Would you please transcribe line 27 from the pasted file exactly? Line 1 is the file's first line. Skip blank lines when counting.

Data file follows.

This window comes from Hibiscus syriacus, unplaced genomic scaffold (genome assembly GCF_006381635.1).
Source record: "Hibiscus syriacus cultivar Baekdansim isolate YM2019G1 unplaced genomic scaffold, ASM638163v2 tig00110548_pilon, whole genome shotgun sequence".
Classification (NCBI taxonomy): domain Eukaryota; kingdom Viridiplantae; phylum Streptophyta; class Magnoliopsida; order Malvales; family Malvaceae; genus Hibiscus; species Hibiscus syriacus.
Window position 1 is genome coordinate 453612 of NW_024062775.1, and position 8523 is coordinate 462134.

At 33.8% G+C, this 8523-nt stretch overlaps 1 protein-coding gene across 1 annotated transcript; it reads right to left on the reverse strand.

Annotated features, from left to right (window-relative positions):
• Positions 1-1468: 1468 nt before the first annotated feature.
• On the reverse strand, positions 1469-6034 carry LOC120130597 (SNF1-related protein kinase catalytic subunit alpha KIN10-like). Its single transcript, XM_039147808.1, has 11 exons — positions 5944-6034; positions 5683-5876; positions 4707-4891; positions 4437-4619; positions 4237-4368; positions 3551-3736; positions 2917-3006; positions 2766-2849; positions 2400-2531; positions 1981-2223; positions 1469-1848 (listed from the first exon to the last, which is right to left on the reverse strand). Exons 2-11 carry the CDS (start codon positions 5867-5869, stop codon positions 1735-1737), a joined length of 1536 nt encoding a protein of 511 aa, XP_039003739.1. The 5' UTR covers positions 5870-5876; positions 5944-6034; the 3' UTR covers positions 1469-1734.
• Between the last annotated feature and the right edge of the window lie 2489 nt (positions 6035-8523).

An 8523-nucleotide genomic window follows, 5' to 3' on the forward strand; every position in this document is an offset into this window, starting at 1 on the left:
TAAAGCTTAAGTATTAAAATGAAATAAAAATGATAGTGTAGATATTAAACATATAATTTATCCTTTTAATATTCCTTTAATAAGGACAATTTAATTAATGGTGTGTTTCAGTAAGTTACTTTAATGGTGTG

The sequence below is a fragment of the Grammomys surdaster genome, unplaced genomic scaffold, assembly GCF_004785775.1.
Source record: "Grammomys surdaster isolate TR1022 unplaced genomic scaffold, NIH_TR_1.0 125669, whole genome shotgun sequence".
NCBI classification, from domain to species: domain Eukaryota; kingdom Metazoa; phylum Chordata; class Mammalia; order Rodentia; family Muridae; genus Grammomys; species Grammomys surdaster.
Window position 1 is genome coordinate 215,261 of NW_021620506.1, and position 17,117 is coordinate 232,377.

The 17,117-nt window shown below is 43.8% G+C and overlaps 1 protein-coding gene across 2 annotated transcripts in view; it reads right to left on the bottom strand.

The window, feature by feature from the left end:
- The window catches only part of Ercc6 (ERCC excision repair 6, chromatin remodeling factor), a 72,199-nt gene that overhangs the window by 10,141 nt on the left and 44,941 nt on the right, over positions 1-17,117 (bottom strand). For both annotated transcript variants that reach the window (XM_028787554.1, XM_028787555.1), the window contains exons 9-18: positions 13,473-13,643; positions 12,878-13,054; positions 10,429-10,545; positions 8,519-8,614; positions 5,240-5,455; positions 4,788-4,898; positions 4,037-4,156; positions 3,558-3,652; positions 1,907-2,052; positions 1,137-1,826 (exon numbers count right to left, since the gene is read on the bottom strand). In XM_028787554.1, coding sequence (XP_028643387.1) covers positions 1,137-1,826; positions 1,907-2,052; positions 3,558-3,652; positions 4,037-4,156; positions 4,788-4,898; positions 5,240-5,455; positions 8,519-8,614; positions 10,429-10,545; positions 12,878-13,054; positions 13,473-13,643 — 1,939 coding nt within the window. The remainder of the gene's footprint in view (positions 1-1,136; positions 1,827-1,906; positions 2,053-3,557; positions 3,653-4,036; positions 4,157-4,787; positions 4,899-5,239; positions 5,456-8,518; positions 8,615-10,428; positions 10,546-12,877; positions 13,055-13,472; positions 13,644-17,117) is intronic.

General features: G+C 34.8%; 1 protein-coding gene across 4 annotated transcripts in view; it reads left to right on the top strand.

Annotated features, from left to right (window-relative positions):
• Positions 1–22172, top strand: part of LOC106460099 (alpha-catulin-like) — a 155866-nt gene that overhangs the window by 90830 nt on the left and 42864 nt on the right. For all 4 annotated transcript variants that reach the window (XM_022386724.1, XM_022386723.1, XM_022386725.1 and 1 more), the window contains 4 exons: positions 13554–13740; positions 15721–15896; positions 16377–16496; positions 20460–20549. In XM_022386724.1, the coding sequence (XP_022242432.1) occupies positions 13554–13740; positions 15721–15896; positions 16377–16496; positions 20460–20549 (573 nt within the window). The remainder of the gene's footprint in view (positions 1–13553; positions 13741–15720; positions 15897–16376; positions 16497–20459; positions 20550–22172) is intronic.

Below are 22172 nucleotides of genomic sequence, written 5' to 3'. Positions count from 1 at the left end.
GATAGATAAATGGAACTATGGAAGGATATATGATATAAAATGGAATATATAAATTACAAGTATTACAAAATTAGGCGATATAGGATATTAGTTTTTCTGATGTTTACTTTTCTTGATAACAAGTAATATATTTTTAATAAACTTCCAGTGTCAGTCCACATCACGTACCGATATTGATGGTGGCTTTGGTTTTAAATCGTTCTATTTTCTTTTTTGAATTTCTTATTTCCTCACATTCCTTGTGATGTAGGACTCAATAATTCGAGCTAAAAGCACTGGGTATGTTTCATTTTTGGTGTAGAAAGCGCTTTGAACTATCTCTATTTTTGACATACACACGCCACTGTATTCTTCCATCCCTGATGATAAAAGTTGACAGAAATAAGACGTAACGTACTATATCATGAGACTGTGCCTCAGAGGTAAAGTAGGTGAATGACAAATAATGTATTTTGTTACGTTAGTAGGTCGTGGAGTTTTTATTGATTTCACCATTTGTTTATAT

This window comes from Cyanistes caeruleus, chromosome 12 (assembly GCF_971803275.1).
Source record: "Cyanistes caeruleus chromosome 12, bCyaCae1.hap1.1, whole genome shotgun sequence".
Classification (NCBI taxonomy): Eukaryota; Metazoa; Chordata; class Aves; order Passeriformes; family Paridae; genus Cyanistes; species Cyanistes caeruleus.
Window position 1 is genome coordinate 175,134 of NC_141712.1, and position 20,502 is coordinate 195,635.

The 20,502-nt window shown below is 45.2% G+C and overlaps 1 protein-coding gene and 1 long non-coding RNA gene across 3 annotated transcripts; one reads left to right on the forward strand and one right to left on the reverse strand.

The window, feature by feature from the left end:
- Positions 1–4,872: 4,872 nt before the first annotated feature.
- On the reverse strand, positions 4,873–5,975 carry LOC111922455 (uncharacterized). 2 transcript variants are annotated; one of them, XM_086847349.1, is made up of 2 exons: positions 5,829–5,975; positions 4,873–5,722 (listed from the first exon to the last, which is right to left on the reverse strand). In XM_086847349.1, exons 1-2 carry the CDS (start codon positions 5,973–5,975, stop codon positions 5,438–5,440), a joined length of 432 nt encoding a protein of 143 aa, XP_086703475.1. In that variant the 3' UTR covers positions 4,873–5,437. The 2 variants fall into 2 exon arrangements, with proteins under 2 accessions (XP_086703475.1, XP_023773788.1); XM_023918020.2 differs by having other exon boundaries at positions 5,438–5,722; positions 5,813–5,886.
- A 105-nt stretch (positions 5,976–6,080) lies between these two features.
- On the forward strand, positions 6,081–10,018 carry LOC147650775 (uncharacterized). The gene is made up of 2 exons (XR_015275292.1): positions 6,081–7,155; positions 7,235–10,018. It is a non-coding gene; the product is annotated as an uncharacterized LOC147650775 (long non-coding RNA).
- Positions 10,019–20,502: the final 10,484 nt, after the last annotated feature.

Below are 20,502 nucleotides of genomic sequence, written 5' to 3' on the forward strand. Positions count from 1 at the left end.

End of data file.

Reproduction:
Window position 1 is genome coordinate 175,134 of NC_141712.1, and position 20,502 is coordinate 195,635.